Ben Foster and Chris Pine contemplate the land they’re prepared to kill for in Hell or High Water.

The big economic recession that hit eight years ago has inspired its share of films like 99 Homes and The Big Short, but even the lightest of these have been burdened by a certain amount of preachiness and moral outrage. The contemporary Western Hell or High Water is refreshingly free of these things as this ferocious thriller plays out amid a backdrop of billboards advertising debt services and payday loans. It lets us make our own judgments about what its flawed characters do, and that makes this low-budget genre exercise (which expands into Tarrant County theaters this week) one of the best things I’ve seen this year.

Ben Foster and Chris Pine respectively portray ex-convict Tanner Howard and his younger brother and newcomer to crime Toby, who run around rural West Texas robbing the branches of a fictitious statewide bank. Their mother recently died owing a $25,000 reverse mortgage plus back taxes on the family’s ranch, and the Tanner boys are looking to save their property by repaying the bank that owns the mortgage — the very one that they’re robbing.

The thing is, the ranch has more than sentimental value. Oil has been discovered on their land, so the Howards are not only looking to stay afloat but to become very wealthy if they can clear the debt. That complicates their status as the heroic little guys standing up to the big, evil bank. The script is by Taylor Sheridan, who also wrote Sicario. Unlike that movie, this one actually earns its moral ambiguity by making us feel the brothers’ anxiety to escape their poverty but also having a crusty old Texas Ranger named Marcus (Jeff Bridges) on hand to count up the cost of their crimes as he runs them down. Marcus’ part-Comanche partner (Gil Birmingham) sees it with him and delivers a memorable meditation on history: “One hundred and fifty years ago, my ancestors owned all this land … until the grandparents of these folks killed them and took it away. Now it’s being taken away from them, and it ain’t no army doin’ it.” Another way that this improves on Sicario is that Sheridan cuts the crime and class consciousness with a good dose of humor here, like a priceless scene at a steakhouse where an ancient waitress (Margaret Bowman) imperiously informs the state troopers what she will deign to serve them.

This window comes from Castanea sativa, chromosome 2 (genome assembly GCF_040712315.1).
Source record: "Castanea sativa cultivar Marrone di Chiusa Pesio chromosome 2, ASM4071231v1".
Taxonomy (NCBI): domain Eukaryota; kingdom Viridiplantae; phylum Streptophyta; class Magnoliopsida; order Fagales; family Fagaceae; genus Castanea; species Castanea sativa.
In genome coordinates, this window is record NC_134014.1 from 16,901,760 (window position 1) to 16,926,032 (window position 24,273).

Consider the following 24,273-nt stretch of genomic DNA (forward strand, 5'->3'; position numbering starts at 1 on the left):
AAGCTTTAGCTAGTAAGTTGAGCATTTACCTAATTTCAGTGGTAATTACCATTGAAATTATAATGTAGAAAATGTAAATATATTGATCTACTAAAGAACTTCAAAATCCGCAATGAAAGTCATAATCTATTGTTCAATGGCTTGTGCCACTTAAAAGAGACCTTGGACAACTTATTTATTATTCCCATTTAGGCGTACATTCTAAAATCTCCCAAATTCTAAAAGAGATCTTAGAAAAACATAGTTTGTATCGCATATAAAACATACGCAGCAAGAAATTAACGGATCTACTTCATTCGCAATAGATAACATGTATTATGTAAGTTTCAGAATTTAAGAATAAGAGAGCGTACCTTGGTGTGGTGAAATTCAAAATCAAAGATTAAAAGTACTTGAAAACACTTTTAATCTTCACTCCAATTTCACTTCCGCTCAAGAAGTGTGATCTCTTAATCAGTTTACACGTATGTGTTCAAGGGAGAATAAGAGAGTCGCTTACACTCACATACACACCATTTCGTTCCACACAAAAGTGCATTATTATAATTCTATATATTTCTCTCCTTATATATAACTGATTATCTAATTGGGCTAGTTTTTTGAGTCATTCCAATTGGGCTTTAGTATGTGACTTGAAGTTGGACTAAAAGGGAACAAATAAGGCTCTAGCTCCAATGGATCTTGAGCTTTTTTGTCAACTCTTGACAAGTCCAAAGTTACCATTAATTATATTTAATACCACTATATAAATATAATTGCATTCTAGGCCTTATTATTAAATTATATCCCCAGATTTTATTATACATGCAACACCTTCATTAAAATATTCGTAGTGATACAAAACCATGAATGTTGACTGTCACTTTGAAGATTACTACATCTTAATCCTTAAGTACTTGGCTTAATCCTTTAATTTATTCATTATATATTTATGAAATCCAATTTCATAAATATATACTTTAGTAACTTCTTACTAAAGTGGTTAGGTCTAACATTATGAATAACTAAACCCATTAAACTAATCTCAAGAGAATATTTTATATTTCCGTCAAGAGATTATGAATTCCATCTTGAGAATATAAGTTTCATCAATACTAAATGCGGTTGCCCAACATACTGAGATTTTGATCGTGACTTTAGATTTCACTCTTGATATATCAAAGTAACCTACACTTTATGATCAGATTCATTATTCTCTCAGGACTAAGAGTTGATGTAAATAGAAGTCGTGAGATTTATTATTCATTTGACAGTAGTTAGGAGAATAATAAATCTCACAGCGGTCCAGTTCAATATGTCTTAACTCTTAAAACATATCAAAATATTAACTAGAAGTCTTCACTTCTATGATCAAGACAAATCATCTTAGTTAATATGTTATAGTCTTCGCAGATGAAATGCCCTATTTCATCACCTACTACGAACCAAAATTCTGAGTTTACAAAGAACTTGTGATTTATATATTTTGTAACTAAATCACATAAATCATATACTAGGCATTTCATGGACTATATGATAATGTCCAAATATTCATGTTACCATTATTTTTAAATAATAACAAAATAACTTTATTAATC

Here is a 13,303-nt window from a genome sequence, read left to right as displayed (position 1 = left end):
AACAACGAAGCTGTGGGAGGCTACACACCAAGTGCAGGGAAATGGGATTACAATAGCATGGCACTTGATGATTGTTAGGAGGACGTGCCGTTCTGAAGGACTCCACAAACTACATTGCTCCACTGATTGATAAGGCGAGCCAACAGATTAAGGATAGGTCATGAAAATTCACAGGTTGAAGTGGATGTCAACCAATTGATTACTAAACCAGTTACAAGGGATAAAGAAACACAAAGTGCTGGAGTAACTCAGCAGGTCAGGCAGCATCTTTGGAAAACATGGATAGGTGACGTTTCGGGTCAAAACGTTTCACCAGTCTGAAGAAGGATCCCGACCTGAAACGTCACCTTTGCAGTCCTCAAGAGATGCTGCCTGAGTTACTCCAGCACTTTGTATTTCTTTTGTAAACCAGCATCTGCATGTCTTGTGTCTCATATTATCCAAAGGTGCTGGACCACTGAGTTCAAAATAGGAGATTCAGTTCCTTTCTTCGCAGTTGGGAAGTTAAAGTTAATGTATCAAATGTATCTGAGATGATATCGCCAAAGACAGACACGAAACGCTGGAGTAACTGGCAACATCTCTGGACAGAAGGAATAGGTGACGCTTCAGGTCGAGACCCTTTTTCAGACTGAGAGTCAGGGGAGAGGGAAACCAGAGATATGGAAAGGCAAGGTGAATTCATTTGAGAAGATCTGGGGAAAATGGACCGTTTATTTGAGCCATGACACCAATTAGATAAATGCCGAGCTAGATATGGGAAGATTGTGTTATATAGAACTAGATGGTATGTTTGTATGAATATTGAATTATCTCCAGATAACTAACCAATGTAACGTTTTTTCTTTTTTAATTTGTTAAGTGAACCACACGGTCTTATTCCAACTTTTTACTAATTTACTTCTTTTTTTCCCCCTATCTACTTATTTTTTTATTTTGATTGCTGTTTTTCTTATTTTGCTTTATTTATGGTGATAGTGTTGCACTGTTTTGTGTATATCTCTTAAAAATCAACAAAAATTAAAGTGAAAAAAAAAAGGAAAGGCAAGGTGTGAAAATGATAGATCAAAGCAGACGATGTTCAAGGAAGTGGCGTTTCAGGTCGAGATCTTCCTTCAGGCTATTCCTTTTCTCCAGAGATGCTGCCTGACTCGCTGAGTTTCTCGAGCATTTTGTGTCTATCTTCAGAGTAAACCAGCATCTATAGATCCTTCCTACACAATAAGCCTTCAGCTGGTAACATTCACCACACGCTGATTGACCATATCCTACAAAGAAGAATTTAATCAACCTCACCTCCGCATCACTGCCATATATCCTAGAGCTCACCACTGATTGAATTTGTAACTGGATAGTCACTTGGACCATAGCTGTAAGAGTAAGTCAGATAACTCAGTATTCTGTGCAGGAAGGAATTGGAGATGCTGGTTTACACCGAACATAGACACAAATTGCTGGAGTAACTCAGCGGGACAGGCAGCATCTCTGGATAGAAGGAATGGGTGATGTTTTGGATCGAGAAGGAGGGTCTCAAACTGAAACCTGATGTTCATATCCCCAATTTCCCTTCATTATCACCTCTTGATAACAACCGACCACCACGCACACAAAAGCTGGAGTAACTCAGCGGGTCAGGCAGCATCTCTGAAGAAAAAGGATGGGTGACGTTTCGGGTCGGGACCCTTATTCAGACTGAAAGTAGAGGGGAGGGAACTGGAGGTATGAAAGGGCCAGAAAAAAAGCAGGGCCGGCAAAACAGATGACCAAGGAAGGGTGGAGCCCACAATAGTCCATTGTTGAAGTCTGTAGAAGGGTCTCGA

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This is the first American movie for British director David Mackenzie, who has evolved into a sure hand with action, especially in the Howards’ last robbery, which explodes into bloodshed because of a customer with a gun deciding to play hero. Mackenzie shot this movie in New Mexico, and the blasted desert landscape vividly stands in for the rural poverty that the outlaw brothers are desperate to escape. The scene when Tanner holes up in the mountains with a sniper rifle and starts picking off the lawmen pursuing him unwittingly evokes the recent Dallas police shootings. It may be too close to the bone for some viewers, but it’s undeniably well-executed.

For once, Pine is cast as something other than the golden boy, and he makes out well as a father of two sons (who no longer want to be around him) who takes a hyper-cautious approach to his new criminal career and sticks by his brother no matter what kind of crazy violent crap he pulls. Even so, it’s Bridges who comes off best, partly because he gets many of the best lines; spotting a portly bank manager, he says, “There’s a man who looks like he could foreclose on a house.” Funny as he is, he’s also magnificent in that aforementioned shootout in the mountains, when Marcus ends the standoff and then sits on an outcropping as a mix of triumph and grief washes over him. Bridges won rave reviews and an Oscar nomination for giving a similar performance in the remake of True Grit, but he’s even better here.

Nowhere is that clearer than in a final confrontation between Marcus and Toby on a front porch, where we finally see how Toby has been squeezed by the poverty that has run through his family and the American mindset that tells men that they’re not men if they don’t have the outward trappings of success. By the end of Hell or High Water, that pressure has recoiled not just on Toby but on everybody who has crossed his path. The open-ended conclusion is a perfect ending to this towering Western for our time.

[box_info]Hell or High Water
Starring Ben Foster, Chris Pine, and Jeff Bridges. Directed by David Mackenzie. Written by Taylor Sheridan. Rated R.[/box_info]